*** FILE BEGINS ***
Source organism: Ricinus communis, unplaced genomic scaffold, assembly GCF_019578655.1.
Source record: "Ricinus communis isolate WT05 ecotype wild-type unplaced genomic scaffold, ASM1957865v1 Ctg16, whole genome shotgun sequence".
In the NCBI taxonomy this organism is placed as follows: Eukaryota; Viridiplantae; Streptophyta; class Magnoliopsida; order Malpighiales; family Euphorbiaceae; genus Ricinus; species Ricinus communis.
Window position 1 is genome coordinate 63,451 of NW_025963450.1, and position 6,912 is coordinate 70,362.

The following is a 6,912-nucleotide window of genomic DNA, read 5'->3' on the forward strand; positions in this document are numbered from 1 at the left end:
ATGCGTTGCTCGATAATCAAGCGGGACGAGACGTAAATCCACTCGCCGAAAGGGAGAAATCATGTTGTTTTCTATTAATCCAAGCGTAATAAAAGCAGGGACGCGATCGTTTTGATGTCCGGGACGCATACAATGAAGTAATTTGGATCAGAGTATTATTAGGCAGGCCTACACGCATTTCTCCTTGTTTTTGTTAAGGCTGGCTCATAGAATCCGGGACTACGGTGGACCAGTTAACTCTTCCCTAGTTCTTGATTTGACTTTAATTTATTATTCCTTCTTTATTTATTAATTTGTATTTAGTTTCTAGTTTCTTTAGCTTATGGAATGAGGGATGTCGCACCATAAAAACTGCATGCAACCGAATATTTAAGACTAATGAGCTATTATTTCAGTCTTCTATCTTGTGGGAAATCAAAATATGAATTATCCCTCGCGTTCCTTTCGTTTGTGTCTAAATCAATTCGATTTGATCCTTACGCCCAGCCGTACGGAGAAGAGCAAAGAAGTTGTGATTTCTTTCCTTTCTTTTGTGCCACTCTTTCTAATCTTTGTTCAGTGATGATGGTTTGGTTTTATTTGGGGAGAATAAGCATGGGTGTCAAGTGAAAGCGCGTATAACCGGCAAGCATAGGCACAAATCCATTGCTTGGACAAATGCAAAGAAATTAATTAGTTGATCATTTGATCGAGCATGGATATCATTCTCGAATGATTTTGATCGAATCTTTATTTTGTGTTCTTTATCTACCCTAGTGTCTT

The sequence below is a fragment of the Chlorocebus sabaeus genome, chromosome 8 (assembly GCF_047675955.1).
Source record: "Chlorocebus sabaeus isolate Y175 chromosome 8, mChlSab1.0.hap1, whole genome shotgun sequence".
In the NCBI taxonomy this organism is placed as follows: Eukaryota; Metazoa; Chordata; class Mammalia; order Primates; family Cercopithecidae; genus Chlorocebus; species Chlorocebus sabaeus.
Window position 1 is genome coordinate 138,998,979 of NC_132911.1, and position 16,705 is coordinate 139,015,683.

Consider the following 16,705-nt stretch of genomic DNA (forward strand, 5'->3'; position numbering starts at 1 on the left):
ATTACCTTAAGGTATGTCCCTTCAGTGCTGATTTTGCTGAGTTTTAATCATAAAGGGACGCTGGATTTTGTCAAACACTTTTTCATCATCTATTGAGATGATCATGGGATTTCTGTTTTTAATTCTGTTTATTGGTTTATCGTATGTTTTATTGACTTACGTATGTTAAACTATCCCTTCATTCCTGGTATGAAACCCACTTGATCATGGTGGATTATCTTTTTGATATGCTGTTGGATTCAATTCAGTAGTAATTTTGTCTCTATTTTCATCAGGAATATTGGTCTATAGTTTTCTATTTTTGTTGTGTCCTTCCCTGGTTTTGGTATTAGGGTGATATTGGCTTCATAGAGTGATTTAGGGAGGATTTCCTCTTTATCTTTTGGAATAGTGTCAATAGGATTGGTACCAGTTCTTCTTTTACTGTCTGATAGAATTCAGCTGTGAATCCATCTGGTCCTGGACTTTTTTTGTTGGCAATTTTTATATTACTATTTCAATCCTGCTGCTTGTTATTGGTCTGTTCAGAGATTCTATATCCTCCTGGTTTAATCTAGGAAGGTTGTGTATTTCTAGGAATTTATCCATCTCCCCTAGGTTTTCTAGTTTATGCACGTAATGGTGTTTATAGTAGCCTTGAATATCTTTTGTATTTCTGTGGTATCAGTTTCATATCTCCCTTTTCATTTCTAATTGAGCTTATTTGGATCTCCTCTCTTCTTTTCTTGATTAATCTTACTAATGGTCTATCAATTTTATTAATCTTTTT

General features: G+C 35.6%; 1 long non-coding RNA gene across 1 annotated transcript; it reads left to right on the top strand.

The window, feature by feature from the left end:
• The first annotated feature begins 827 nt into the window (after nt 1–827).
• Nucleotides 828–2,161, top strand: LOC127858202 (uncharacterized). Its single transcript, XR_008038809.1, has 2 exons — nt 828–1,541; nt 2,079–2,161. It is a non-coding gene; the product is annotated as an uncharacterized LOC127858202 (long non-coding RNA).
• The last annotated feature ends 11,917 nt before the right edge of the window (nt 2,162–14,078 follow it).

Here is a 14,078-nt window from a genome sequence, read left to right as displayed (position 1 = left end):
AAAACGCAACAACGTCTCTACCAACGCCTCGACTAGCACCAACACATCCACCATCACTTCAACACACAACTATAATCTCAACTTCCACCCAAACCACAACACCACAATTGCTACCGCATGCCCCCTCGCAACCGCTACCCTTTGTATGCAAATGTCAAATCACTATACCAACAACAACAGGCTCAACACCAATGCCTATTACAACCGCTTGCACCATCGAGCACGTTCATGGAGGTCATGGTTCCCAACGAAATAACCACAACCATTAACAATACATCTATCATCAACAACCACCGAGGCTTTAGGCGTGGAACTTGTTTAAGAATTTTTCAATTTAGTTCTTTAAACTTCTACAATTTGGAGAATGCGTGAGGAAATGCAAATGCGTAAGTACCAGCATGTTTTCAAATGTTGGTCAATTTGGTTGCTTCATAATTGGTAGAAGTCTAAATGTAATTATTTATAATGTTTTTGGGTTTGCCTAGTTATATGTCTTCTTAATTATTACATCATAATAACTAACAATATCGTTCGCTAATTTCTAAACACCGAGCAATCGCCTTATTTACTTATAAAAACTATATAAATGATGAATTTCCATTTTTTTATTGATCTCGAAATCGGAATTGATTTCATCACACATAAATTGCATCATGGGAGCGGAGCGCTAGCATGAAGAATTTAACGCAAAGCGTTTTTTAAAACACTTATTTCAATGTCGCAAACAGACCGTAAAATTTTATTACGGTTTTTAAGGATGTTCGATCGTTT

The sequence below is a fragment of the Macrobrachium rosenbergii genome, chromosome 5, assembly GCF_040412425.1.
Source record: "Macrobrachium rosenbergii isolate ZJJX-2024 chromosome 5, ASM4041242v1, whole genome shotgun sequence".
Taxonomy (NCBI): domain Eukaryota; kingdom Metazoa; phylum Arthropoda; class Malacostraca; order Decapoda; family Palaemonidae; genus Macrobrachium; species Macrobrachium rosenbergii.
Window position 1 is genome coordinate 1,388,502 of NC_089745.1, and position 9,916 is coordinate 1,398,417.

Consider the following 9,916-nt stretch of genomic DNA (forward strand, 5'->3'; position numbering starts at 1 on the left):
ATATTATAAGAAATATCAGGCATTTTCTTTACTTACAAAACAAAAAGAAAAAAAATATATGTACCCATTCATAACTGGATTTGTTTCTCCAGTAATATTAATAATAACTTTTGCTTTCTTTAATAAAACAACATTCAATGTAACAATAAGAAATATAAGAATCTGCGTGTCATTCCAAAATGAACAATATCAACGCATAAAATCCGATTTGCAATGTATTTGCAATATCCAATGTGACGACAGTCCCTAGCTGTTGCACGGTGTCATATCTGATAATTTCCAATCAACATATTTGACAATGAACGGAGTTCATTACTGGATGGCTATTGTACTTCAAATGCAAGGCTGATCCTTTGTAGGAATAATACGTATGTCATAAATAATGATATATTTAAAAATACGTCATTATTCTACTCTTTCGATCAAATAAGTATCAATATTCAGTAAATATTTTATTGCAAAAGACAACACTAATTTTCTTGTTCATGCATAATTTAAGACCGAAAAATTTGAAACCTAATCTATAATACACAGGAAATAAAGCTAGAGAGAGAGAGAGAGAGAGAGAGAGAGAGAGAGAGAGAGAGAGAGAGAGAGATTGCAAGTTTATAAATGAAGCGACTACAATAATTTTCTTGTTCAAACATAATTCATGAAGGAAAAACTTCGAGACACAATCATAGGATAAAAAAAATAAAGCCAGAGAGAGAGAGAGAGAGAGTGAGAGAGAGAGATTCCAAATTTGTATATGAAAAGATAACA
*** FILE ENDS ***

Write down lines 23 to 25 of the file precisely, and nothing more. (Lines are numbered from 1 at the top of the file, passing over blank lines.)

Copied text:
Window position 1 is genome coordinate 1,388,502 of NC_089745.1, and position 9,916 is coordinate 1,398,417.

Consider the following 9,916-nt stretch of genomic DNA (forward strand, 5'->3'; position numbering starts at 1 on the left):
ATATTATAAGAAATATCAGGCATTTTCTTTACTTACAAAACAAAAAGAAAAAAAATATATGTACCCATTCATAACTGGATTTGTTTCTCCAGTAATATTAATAATAACTTTTGCTTTCTTTAATAAAACAACATTCAATGTAACAATAAGAAATATAAGAATCTGCGTGTCATTCCAAAATGAACAATATCAACGCATAAAATCCGATTTGCAATGTATTTGCAATATCCAATGTGACGACAGTCCCTAGCTGTTGCACGGTGTCATATCTGATAATTTCCAATCAACATATTTGACAATGAACGGAGTTCATTACTGGATGGCTATTGTACTTCAAATGCAAGGCTGATCCTTTGTAGGAATAATACGTATGTCATAAATAATGATATATTTAAAAATACGTCATTATTCTACTCTTTCGATCAAATAAGTATCAATATTCAGTAAATATTTTATTGCAAAAGACAACACTAATTTTCTTGTTCATGCATAATTTAAGACCGAAAAATTTGAAACCTAATCTATAATACACAGGAAATAAAGCTAGAGAGAGAGAGAGAGAGAGAGAGAGAGAGAGAGAGAGAGAGAGAGAGAGAGATTGCAAGTTTATAAATGAAGCGACTACAATAATTTTCTTGTTCAAACATAATTCATGAAGGAAAAACTTCGAGACACAATCATAGGATAAAAAAAATAAAGCCAGAGAGAGAGAGAGAGAGAGTGAGAGAGAGAGATTCCAAATTTGTATATGAAAAGATAACA